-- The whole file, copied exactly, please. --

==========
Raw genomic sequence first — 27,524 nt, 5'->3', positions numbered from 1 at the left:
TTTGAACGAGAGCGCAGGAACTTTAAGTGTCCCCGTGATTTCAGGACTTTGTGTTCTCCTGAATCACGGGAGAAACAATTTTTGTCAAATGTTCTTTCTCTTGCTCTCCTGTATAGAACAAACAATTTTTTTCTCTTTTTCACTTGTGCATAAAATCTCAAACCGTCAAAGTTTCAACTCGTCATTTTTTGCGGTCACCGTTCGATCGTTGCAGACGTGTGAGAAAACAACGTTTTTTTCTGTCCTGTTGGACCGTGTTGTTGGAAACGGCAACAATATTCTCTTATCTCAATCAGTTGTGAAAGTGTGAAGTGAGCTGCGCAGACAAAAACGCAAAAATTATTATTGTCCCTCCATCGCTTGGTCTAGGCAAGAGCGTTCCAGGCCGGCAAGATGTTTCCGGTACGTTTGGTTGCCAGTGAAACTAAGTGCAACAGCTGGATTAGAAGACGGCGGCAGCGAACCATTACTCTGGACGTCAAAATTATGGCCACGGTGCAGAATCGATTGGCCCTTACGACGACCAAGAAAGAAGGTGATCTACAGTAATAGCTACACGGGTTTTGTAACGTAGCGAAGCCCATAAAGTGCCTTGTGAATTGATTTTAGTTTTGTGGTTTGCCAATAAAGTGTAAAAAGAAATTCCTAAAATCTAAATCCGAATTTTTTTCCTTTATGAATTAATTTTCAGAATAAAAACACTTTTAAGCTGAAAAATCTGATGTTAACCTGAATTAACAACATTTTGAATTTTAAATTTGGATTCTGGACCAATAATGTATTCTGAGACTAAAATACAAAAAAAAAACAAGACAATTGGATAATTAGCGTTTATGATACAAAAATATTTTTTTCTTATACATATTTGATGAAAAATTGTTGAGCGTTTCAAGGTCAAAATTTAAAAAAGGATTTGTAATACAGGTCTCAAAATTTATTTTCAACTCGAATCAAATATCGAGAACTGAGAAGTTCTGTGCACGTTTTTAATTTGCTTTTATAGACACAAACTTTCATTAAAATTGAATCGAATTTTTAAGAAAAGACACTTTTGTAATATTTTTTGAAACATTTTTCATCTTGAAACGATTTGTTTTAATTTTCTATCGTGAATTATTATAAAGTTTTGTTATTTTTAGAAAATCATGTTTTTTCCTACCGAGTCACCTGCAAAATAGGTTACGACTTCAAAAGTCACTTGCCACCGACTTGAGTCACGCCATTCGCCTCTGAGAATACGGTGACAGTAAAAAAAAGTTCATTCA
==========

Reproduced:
Raw genomic sequence first — 27,524 nt, 5'->3', positions numbered from 1 at the left:
TTTGAACGAGAGCGCAGGAACTTTAAGTGTCCCCGTGATTTCAGGACTTTGTGTTCTCCTGAATCACGGGAGAAACAATTTTTGTCAAATGTTCTTTCTCTTGCTCTCCTGTATAGAACAAACAATTTTTTTCTCTTTTTCACTTGTGCATAAAATCTCAAACCGTCAAAGTTTCAACTCGTCATTTTTTGCGGTCACCGTTCGATCGTTGCAGACGTGTGAGAAAACAACGTTTTTTTCTGTCCTGTTGGACCGTGTTGTTGGAAACGGCAACAATATTCTCTTATCTCAATCAGTTGTGAAAGTGTGAAGTGAGCTGCGCAGACAAAAACGCAAAAATTATTATTGTCCCTCCATCGCTTGGTCTAGGCAAGAGCGTTCCAGGCCGGCAAGATGTTTCCGGTACGTTTGGTTGCCAGTGAAACTAAGTGCAACAGCTGGATTAGAAGACGGCGGCAGCGAACCATTACTCTGGACGTCAAAATTATGGCCACGGTGCAGAATCGATTGGCCCTTACGACGACCAAGAAAGAAGGTGATCTACAGTAATAGCTACACGGGTTTTGTAACGTAGCGAAGCCCATAAAGTGCCTTGTGAATTGATTTTAGTTTTGTGGTTTGCCAATAAAGTGTAAAAAGAAATTCCTAAAATCTAAATCCGAATTTTTTTCCTTTATGAATTAATTTTCAGAATAAAAACACTTTTAAGCTGAAAAATCTGATGTTAACCTGAATTAACAACATTTTGAATTTTAAATTTGGATTCTGGACCAATAATGTATTCTGAGACTAAAATACAAAAAAAAAACAAGACAATTGGATAATTAGCGTTTATGATACAAAAATATTTTTTTCTTATACATATTTGATGAAAAATTGTTGAGCGTTTCAAGGTCAAAATTTAAAAAAGGATTTGTAATACAGGTCTCAAAATTTATTTTCAACTCGAATCAAATATCGAGAACTGAGAAGTTCTGTGCACGTTTTTAATTTGCTTTTATAGACACAAACTTTCATTAAAATTGAATCGAATTTTTAAGAAAAGACACTTTTGTAATATTTTTTGAAACATTTTTCATCTTGAAACGATTTGTTTTAATTTTCTATCGTGAATTATTATAAAGTTTTGTTATTTTTAGAAAATCATGTTTTTTCCTACCGAGTCACCTGCAAAATAGGTTACGACTTCAAAAGTCACTTGCCACCGACTTGAGTCACGCCATTCGCCTCTGAGAATACGGTGACAGTAAAAAAAAGTTCATTCA